26th January 2012

OfficeTeam Survey Reveals What Workers Want

officeteamWant to know the way to an employee’s heart? Thirty-eight per cent of professionals interviewed by OfficeTeam, a Robert Half Company,  identified work/life balance as the top contributor to their job satisfaction. Opportunities to learn and grow came in second, with 20 per cent of the response.

The survey of professionals was developed by OfficeTeam, a leading staffing service specializing in the placement of highly skilled administrative professionals. It was conducted by an independent research firm and and is based on telephone interviews with 210 Canadian workers 18 years of age or older and employed in office environments.

Workers were asked, “Aside from salary, which one of the following aspects of your job is most tied to your satisfaction?” Their responses:

Work/life balance                             38%
Opportunities to learn and grow               20%
Camaraderie with coworkers                    16%
A good working relationship with the boss     10%
Ability to accomplish goals                    9%
Don't know                                     6%

* Responses do not total 100 per cent due to rounding.

“Professional priorities change over time,” said Robert Hosking, executive director of OfficeTeam. “Because there’s no one-size-fits-all formula for encouraging job satisfaction, supervisors should get to know their team members individually to better understand what motivates and inspires each of them.”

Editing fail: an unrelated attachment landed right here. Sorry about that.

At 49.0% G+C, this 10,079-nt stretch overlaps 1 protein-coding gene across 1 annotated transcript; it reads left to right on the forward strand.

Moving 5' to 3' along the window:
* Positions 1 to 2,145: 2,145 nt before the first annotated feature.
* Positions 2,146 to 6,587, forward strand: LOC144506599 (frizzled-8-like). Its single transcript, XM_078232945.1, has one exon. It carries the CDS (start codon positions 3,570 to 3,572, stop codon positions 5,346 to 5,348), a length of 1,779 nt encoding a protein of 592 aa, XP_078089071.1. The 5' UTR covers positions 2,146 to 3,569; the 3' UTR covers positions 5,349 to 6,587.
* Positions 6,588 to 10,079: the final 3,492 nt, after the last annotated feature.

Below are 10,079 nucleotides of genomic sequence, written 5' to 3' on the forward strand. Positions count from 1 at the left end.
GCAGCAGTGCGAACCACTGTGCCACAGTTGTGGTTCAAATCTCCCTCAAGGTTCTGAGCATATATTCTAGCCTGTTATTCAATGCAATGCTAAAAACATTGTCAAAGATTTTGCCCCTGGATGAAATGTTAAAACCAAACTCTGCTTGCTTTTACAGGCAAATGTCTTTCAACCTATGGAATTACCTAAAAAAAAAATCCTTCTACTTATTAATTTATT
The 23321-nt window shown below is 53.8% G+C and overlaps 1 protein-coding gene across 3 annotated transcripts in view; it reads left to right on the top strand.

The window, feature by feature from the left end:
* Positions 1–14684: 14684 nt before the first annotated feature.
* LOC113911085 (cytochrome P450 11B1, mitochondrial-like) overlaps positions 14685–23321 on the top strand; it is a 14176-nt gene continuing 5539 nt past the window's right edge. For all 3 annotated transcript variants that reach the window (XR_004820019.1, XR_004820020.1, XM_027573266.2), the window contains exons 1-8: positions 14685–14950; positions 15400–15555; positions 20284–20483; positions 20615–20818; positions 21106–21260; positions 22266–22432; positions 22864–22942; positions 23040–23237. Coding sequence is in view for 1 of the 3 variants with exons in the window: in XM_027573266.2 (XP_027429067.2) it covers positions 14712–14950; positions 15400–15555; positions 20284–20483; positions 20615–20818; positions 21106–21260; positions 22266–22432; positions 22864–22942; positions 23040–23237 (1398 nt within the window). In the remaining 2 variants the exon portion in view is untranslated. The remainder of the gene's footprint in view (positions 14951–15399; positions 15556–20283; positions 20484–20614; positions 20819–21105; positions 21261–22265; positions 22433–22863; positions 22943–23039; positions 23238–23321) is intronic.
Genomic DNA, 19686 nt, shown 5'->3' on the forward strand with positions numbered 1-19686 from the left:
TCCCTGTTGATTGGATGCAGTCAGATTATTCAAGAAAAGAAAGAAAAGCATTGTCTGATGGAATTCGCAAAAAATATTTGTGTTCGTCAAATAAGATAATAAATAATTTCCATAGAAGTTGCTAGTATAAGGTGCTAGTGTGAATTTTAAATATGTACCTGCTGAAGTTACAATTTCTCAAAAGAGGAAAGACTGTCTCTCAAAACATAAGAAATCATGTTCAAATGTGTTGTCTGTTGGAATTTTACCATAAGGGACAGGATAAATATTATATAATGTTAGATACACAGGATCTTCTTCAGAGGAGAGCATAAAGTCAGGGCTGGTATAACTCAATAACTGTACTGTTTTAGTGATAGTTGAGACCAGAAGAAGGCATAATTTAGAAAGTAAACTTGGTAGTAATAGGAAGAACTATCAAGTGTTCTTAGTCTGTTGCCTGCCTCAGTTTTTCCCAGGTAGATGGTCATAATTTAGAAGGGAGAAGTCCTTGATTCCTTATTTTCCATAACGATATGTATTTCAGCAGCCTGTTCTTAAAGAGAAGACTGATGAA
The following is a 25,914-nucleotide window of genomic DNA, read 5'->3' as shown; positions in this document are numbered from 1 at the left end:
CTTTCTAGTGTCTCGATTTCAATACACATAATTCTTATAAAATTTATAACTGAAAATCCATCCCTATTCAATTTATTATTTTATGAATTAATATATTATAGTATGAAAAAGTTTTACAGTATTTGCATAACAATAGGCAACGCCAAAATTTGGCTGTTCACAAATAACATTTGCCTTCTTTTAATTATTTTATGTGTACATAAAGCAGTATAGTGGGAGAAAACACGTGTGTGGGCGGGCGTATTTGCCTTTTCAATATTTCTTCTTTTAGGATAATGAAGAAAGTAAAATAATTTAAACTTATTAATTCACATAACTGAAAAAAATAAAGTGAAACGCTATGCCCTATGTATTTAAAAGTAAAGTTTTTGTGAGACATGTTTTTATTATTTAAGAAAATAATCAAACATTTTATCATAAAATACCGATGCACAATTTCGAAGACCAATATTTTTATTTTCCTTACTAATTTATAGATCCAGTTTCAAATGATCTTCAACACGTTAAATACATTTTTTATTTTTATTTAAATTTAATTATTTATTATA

Everyone appreciates the ability to successfully juggle business and personal obligations, Hosking noted. OfficeTeam offers five tips managers can use to help their teams achieve work/life balance:

1. Be flexible. If it’s practical for your business, offer alternative work arrangements such as modified schedules or job sharing.

2. Reduce their commute. Give personnel whose jobs can be done remotely the option of working from home one or more days a week.

3. Watch the clock. Avoid contacting staff outside of office hours unless the matter is urgent and cannot wait until the next business day.

4. Take a breather. Remind workers to take breaks and vacations. Set a good example by doing so yourself.

5. Bring in reinforcements. Encourage employees to seek help when they are overwhelmed with projects. Use temporary professionals, when necessary, to alleviate workloads.

This entry was posted on Thursday, January 26th, 2012 at 8:46 am and is filed under Business News, Careers, National News, Research Studies. You can follow any responses to this entry through the RSS 2.0 feed. You can leave a response, or trackback from your own site.

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